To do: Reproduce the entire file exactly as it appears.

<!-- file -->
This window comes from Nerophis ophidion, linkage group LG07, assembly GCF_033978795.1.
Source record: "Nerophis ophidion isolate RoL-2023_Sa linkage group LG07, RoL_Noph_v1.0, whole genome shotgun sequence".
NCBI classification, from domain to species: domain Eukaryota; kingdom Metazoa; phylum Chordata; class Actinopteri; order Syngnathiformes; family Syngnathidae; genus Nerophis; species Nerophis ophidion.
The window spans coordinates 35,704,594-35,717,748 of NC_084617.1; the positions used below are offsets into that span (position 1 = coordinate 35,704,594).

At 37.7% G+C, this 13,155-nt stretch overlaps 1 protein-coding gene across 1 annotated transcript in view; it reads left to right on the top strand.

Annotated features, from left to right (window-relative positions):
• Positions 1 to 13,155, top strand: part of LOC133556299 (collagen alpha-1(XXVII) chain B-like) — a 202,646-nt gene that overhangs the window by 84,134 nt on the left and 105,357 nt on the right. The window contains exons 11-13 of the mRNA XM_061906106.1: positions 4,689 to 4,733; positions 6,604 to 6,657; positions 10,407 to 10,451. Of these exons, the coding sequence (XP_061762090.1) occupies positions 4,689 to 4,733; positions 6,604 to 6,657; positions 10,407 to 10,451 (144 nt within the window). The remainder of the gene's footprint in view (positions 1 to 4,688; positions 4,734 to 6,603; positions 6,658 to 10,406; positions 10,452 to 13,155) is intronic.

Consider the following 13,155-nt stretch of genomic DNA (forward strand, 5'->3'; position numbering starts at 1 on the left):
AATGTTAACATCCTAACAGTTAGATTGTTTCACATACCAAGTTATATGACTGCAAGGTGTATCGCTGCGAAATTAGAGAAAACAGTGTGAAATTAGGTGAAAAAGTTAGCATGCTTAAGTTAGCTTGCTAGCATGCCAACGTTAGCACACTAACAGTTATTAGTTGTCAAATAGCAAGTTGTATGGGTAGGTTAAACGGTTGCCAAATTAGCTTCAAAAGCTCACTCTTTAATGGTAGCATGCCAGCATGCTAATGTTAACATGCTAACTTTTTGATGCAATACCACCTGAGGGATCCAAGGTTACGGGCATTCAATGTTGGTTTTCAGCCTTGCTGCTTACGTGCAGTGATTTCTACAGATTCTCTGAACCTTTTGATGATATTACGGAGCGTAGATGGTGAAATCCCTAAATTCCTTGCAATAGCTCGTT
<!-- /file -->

This window comes from Nerophis ophidion, linkage group LG07, assembly GCF_033978795.1.
Source record: "Nerophis ophidion isolate RoL-2023_Sa linkage group LG07, RoL_Noph_v1.0, whole genome shotgun sequence".
NCBI classification, from domain to species: domain Eukaryota; kingdom Metazoa; phylum Chordata; class Actinopteri; order Syngnathiformes; family Syngnathidae; genus Nerophis; species Nerophis ophidion.
The window spans coordinates 35,704,594-35,717,748 of NC_084617.1; the positions used below are offsets into that span (position 1 = coordinate 35,704,594).

At 37.7% G+C, this 13,155-nt stretch overlaps 1 protein-coding gene across 1 annotated transcript in view; it reads left to right on the top strand.

Annotated features, from left to right (window-relative positions):
• Positions 1 to 13,155, top strand: part of LOC133556299 (collagen alpha-1(XXVII) chain B-like) — a 202,646-nt gene that overhangs the window by 84,134 nt on the left and 105,357 nt on the right. The window contains exons 11-13 of the mRNA XM_061906106.1: positions 4,689 to 4,733; positions 6,604 to 6,657; positions 10,407 to 10,451. Of these exons, the coding sequence (XP_061762090.1) occupies positions 4,689 to 4,733; positions 6,604 to 6,657; positions 10,407 to 10,451 (144 nt within the window). The remainder of the gene's footprint in view (positions 1 to 4,688; positions 4,734 to 6,603; positions 6,658 to 10,406; positions 10,452 to 13,155) is intronic.

Consider the following 13,155-nt stretch of genomic DNA (forward strand, 5'->3'; position numbering starts at 1 on the left):
AATGTTAACATCCTAACAGTTAGATTGTTTCACATACCAAGTTATATGACTGCAAGGTGTATCGCTGCGAAATTAGAGAAAACAGTGTGAAATTAGGTGAAAAAGTTAGCATGCTTAAGTTAGCTTGCTAGCATGCCAACGTTAGCACACTAACAGTTATTAGTTGTCAAATAGCAAGTTGTATGGGTAGGTTAAACGGTTGCCAAATTAGCTTCAAAAGCTCACTCTTTAATGGTAGCATGCCAGCATGCTAATGTTAACATGCTAACTTTTTGATGCAATACCACCTGAGGGATCCAAGGTTACGGGCATTCAATGTTGGTTTTCAGCCTTGCTGCTTACGTGCAGTGATTTCTACAGATTCTCTGAACCTTTTGATGATATTACGGAGCGTAGATGGTGAAATCCCTAAATTCCTTGCAATAGCTCGTT